Cosmetic claims are statements made by manufacturers or marketers regarding the benefits and efficacy of their products. In the European Union (EU), cosmetic claims must comply with the strict regulations laid out in Cosmetics Regulation 1223/2009, especially Regulation 655/2013, which specifies common criteria for the justification of claims used for cosmetic products. Failure to comply with these regulations can cause significant financial penalties and reputational damage to companies. This blog provides an overview of the steps that companies must take to ensure that their cosmetic claims are supported by enough evidence.
First, companies need to ensure that their claims are truthful and not misleading. They must be able to substantiate their claims with scientific evidence that is robust, reliable, and relevant to the specific product. The evidence can take the form of clinical studies, instrumental (apparatus) analyses, consumer tests, and scientific literature reviews. The EU has laid out detailed guidelines for the testing of cosmetics, including guidelines on testing them for efficacy.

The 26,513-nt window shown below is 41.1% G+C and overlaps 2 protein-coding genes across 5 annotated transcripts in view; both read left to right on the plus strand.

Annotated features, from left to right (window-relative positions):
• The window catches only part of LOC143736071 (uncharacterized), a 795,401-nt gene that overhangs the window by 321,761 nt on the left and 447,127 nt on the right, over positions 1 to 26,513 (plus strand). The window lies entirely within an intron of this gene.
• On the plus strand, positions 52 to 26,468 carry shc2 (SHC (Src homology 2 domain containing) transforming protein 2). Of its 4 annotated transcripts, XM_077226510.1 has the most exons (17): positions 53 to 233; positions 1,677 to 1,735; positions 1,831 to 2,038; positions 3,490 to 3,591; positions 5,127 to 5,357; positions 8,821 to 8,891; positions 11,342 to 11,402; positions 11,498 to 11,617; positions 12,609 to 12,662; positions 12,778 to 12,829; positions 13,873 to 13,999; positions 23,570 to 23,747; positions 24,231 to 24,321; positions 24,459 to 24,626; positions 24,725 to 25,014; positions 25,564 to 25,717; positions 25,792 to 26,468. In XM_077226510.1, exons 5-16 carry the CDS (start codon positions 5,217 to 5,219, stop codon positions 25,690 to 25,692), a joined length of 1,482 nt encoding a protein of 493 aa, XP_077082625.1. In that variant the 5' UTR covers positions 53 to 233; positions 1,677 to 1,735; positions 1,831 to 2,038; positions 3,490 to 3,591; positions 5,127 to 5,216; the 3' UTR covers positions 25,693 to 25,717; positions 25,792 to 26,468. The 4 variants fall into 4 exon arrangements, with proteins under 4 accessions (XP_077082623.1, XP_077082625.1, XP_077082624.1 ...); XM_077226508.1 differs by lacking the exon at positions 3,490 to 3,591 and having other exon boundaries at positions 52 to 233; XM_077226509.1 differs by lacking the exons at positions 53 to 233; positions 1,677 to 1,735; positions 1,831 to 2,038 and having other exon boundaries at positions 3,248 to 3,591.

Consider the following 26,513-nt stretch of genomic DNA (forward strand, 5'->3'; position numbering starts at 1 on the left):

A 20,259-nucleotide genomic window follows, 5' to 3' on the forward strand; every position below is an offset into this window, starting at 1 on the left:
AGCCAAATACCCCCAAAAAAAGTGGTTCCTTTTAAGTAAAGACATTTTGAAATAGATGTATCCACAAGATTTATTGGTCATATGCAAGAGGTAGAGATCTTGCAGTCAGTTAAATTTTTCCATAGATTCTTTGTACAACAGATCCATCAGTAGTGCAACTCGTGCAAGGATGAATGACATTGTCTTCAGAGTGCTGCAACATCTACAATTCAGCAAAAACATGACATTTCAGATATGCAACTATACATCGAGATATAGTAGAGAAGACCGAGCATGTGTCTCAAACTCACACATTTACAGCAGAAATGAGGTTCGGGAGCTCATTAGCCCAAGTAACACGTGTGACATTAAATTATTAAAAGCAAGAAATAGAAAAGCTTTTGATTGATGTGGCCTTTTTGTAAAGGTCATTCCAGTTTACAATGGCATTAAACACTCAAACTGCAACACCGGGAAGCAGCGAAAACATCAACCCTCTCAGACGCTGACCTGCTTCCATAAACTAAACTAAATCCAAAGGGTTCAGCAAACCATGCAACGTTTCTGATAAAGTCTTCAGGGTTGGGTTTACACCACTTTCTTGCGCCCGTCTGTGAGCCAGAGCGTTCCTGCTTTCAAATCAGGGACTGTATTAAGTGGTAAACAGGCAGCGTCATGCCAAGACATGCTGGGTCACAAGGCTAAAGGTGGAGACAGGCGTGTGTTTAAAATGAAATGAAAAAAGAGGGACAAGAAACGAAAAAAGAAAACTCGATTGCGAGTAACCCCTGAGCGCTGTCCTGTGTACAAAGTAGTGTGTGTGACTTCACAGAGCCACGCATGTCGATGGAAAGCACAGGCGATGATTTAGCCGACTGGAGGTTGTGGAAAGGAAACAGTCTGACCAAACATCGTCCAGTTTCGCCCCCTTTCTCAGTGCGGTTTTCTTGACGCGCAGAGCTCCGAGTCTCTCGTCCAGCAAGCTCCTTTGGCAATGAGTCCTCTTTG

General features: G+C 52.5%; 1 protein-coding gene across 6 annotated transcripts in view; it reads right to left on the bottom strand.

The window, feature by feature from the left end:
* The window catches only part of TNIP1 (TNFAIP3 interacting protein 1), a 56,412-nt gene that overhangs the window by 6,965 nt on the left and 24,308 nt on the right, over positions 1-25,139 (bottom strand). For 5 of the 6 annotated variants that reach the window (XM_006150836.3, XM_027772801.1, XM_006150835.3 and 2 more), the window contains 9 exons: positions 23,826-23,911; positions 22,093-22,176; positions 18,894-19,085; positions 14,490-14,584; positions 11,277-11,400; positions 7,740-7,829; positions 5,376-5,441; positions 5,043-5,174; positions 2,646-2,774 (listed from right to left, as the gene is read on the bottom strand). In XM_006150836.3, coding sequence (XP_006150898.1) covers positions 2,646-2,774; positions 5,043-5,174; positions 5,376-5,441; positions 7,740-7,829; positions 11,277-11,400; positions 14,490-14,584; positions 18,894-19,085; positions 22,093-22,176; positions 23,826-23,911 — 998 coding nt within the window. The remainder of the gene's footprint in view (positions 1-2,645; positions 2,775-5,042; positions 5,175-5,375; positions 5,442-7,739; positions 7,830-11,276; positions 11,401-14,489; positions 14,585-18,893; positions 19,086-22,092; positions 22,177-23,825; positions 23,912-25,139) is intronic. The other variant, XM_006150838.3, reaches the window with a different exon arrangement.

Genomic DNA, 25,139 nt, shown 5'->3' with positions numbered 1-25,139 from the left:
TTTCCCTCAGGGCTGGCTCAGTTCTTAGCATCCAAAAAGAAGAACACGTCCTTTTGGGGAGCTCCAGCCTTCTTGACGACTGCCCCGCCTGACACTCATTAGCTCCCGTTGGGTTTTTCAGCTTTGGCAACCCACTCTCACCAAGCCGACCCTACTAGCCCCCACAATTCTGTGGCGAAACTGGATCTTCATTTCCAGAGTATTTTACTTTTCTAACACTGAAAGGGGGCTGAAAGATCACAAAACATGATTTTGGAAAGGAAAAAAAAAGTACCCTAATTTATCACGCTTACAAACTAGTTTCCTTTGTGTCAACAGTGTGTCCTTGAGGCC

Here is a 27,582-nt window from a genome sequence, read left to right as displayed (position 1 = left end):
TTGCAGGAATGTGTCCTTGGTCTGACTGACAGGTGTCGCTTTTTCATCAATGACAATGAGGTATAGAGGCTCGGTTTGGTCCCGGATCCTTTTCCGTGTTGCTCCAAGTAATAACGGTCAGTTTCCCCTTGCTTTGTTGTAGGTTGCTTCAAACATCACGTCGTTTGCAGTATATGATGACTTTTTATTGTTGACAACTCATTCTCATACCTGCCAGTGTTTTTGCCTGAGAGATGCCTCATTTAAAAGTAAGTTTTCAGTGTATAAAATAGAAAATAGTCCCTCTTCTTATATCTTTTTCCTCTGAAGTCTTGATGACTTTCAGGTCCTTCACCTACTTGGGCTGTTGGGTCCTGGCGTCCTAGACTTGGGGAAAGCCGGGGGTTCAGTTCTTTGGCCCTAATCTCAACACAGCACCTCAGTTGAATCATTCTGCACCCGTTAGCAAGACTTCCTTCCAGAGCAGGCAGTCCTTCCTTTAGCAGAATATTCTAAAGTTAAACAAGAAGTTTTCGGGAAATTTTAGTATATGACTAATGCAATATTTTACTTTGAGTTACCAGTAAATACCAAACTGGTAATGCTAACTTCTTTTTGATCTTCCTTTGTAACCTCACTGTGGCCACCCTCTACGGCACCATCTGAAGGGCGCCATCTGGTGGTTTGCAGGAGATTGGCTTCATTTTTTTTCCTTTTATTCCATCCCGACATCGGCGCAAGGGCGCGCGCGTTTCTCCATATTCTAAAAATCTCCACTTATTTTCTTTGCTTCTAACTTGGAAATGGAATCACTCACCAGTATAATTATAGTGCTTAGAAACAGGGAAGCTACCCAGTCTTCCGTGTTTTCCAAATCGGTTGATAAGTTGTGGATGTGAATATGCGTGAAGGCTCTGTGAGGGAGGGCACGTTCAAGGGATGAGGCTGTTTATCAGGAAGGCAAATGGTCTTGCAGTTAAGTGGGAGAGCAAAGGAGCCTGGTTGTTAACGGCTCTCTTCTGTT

Second, companies should ensure that their claims are honest, fair, and not exaggerated. They must use language that is clear, precise, and based on the evidence available, allowing the average end user to make an informed choice. Claims that imply a product has a therapeutic or medicinal effect, such as "treats acne" or "reduces inflammation," are not allowed for cosmetics and may only be made for registered medicines.
Third, companies need to ensure that their claims are legally compliant and consistent with the product’s intended use. The intended use is determined by product labeling, instructions for use, and promotional materials. Claims that go beyond the intended use are not permitted.
Finally, companies should keep detailed records of the evidence to support their claims, as well as the testing methods used. The information must be available for inspection by competent authorities, upon request.
Therefore, supporting cosmetic claims in the EU requires careful attention to detail and a thorough understanding of the guidelines laid out in Cosmetics Regulation 1223/2009. Companies must ensure that their claims are legally compliant, truthful, honest, fair, and supported by robust scientific evidence, thereby allowing the target audience to make informed choices. Failure to comply with these common criteria can have severe consequences, and thus, it is important for companies to invest their time and resources in ensuring that their claims are fully supported by the necessary evidence.
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